This article addresses one of the topics of the upcoming Madrid (Oct 20-21) and Amsterdam (Nov 4-5) Workshops on IP for Plants in the framework of the CIOPORA Academy project - learn more about the workshops & register.
by Tjeerd Overdijk
This contribution is not about breaking news. Instead, it is about something that has been and continuously remains on CIOPORA’s agenda: what subjects could our association address to further strengthen the protection afforded by Plant Variety Rights (PVR)? Among others, it is the extended protection which enables a breeder to enforce his right to harvested material of his variety.
1. Traditionally, the breeder could exercise his plant variety right only in relation to propagating material of his protected variety.
In the 1991 Act of UPOV Convention the right of the breeder was extended in the sense that, under certain circumstances, the breeder may also exercise this right in relation to harvested material of his variety.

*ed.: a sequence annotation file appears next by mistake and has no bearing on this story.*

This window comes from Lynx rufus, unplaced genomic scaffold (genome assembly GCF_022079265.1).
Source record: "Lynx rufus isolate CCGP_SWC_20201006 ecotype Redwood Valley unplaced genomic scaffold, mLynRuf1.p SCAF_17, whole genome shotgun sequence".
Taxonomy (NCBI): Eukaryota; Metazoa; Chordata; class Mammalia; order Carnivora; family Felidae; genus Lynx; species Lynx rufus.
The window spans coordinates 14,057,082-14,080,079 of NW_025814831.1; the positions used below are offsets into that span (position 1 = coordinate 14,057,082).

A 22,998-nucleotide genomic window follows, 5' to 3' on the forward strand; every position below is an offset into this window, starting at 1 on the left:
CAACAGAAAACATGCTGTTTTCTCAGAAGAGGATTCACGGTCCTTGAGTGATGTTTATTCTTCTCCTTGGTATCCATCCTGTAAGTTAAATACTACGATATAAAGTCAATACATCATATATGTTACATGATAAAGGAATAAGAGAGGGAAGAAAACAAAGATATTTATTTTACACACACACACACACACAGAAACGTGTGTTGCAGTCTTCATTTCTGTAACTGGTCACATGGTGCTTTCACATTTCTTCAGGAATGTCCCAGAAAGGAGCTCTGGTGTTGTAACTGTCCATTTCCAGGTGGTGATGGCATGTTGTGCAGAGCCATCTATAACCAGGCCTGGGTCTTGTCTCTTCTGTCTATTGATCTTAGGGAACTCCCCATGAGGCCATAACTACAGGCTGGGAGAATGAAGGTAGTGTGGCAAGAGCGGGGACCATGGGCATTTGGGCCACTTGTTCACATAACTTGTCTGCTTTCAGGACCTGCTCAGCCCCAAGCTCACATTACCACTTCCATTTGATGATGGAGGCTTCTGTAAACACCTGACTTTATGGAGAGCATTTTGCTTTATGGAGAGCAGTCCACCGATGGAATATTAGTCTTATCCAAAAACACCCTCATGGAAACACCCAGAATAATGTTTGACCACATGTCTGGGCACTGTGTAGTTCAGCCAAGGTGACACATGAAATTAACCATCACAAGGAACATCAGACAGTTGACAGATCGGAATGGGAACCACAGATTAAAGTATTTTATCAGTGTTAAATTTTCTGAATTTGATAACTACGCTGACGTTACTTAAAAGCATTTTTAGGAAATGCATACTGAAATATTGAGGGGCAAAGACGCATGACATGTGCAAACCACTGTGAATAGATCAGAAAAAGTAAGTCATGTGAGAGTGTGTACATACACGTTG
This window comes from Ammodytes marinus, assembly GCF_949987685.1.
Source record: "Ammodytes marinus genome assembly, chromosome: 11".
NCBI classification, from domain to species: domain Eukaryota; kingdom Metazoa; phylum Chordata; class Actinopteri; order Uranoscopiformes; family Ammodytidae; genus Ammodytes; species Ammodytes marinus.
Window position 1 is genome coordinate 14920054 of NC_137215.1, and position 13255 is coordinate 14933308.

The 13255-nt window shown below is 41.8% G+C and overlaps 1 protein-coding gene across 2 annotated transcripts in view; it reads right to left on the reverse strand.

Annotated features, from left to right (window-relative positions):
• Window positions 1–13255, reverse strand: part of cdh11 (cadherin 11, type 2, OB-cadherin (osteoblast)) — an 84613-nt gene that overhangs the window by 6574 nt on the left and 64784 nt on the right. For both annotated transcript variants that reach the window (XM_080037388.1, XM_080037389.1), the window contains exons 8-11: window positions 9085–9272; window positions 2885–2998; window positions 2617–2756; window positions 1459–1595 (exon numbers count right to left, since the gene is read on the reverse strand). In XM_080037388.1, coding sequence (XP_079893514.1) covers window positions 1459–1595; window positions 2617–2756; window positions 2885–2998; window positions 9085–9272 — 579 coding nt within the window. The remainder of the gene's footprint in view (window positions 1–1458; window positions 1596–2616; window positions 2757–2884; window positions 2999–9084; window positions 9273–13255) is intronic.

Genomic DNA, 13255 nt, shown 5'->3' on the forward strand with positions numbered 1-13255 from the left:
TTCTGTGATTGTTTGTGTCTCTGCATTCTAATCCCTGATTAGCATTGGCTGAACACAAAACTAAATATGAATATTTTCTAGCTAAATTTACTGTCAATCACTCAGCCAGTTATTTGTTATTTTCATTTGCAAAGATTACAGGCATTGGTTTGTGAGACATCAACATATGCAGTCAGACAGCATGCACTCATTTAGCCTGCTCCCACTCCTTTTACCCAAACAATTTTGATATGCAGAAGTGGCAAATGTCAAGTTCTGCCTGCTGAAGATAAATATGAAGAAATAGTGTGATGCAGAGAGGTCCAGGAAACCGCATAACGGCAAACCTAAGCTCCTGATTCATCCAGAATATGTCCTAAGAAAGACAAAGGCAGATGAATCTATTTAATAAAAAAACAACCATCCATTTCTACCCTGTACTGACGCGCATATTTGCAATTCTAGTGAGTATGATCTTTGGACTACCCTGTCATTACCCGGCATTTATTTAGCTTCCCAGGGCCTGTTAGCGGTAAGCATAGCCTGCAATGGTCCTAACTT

2. The UPOV 1991 Convention contains the following provision on this subject:
“[Acts in respect of the harvested material] Subject to Article 15 and Article 16, the acts referred to in items paragraph (1)(a)(i) to paragraph (1)(a)(vii) in respect of harvested material, including entire plants and parts of plants, obtained through the unauthorized use of propagating material of the protected variety shall require the authorization of the breeder, unless the breeder has had reasonable opportunity to exercise his right in relation to the said propagating material.”
3. Why has the breeder's right been extended to include harvested material?
At the time when there was no protection available for harvested material, breeders often faced challenges.